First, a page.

What ideas are you wrestling with this week? February 2, 2023
What are you working on this week? Share with us. We're all friends here.
What I'm Working On
12 New Zettel in the Last 7 Days.
Below are the titles and one-sentence summary/meaning of each zettel that I added to my ZK this week. These are the ideas I'm currently wrestling with. They represent a 7-day window of new notes.
This is generated with nothing held back. If any of this interests you, or you have a question about some technical aspect, please comment or DM me. If you have questions about form or content, I'm happy to discuss anything on this list.
My peak cognition is behind me. One day I will read my last book, write my last note, eat my last meal, and kiss my sweetie for the last time.
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Working my way through Tim Carpenter's (2022) "To Photograph is to Learn How to Die," an essay with digressions.
Wrestling with the same "ideas" (assuming they rise to that level of ideas) as any other week.
The code I was working on last week, RYLR998-LoRa, now works directly with a PC and a CP2102 USB 2.0 to TTL module serial converter. The python code will need an exception handler for the RPi.GPIO module, which will not run on a Windows 11 PC. The exception has to allow the code to run if the module and the code it references cannot run on the hardware platform you happen to use.
The tiny RYLR998 transceiver module can transmit and receive digital chirp spread spectrum signals for several kilometers. Now I have three of these modules, two connected to two Raspberry PI 4Bs, and one connected to a PC through a USB to Transistor-Transistor-Logic converter, as shown:
The point? The gadgets I'm playing with are COTS (commercial off-the-shelf) electronic devices interconnected only with GPIO connectors. I keep implementation notes in my ZK. (Apologies if this is excruciatingly boring--I have an extra class amateur radio license, though I prefer to play with sub-microwave components instead of making contacts on shortwave or on VHF and UHF repeaters. Chirp spread spectrum on the 900MHz band works well for text messages in Manhattan--the signals find their way out of buildings.)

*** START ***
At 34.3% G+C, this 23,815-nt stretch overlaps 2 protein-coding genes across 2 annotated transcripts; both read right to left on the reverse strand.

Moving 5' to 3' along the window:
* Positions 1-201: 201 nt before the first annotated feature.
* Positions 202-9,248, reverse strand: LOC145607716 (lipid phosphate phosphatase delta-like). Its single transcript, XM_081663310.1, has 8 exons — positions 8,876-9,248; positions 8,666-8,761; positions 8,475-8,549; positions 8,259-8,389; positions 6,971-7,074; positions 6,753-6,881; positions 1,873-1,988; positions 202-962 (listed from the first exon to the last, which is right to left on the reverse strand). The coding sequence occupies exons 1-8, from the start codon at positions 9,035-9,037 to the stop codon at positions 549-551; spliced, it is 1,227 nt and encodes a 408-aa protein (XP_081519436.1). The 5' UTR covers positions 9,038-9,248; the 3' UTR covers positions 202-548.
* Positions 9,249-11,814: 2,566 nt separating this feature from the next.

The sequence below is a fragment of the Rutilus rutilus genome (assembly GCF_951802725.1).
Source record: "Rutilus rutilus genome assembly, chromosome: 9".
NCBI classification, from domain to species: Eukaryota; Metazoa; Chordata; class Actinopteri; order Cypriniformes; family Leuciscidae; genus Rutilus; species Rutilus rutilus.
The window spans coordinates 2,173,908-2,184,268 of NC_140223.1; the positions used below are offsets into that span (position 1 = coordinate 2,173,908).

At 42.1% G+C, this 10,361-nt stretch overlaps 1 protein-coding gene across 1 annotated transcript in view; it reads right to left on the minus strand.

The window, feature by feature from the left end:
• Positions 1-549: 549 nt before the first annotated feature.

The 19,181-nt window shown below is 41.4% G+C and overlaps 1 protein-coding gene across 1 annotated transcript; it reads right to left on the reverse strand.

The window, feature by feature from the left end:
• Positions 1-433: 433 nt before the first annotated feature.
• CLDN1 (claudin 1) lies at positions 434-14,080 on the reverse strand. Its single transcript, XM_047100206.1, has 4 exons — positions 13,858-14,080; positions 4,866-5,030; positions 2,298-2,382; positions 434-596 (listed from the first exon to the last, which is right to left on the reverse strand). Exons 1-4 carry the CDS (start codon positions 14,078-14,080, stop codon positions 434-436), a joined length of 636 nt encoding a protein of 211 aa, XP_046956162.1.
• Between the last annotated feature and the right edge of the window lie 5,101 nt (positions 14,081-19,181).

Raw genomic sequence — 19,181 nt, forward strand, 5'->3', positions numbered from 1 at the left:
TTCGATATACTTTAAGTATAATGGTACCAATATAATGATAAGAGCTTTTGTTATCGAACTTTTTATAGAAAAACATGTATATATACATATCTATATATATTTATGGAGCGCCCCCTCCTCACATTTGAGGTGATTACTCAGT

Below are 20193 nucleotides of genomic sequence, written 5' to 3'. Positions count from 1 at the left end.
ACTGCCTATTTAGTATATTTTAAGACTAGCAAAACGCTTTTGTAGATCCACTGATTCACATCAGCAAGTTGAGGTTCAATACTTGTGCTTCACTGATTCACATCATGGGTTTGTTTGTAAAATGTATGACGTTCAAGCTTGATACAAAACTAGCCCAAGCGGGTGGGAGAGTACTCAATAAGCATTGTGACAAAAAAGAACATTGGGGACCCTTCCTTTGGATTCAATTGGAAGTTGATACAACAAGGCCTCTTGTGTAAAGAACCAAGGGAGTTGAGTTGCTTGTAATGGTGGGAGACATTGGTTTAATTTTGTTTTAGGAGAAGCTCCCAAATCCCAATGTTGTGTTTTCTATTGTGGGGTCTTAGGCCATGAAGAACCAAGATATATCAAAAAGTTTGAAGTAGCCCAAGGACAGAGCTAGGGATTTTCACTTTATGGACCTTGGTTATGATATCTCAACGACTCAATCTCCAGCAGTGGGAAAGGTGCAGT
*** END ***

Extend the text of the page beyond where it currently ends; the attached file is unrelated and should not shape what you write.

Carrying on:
While resuscitating (or disinterring and re-animating) my childhood interest in radio electronics, I ran across the Amateur Radio Booklet, which makes use of an interesting open font designed for computer screens called Inter. I mention this nice font here because of another Zettelkasten.de forum post: A relatively new monospace font that is easy to read, and it's free. I happen to like the Inter family of fonts even more than the Cousine and Courier Prime fonts mentioned in that thread.
As for math, I'm rusting out and must return to my simplicial matrix module project...
The conversion of the ZK to an alphabetic index with a new ID Format is coming along. Obsidian can handle relinking automatically, which is a capability not available in Zettlr. Obsidian has the annoying habit of creating a file if a WikiLink is clicked (inadvertently) and there is no file that the WikiLink resolves to. The new IDs begin with a keyword of up to four letters, followed by an optional Folgezettel if I feel like it, and a timestamp. I might update my github wiki pages to reflect these "developments."
GitHub. Erdős #2. CC BY-SA 4.0.
Thanks for the link to the Amateur Radio Booklet (I am also a "ham", albeit with a modest license, what they call "advanced basic" in Canada) and to inter - always interested in legible fonts.
I'm still working away on the blog I'm doing for young engineers at work, called "It's what you learn after you know it all, that counts". Post #5 is about to go live next week. I find it's taking 10+ hours for each post, which is from 4000 to 8000 words long. The posts rely heavily on my ZK - it's nice to see it having such a practical application.
Also spent several days this past week paring down several posts into a presentation that I'm doing on the same topic for some graduate students at the University of Alberta.
It's been fun; haven't run out of steam or enthusiasm yet, but that may happen after a few more posts.
I've written 17 zettels this week, but they were in a smattering of subjects. The categories include:
I want to become world-class in product strategy, so my personal goal has been to produce 3 zettels per day in product strategy -- either learning new concepts or applying them in my job directly.
However, this week I grew tired of the same-old, so I decided to follow whatever my mind felt like pursuing. It was a nice reprieve from structure.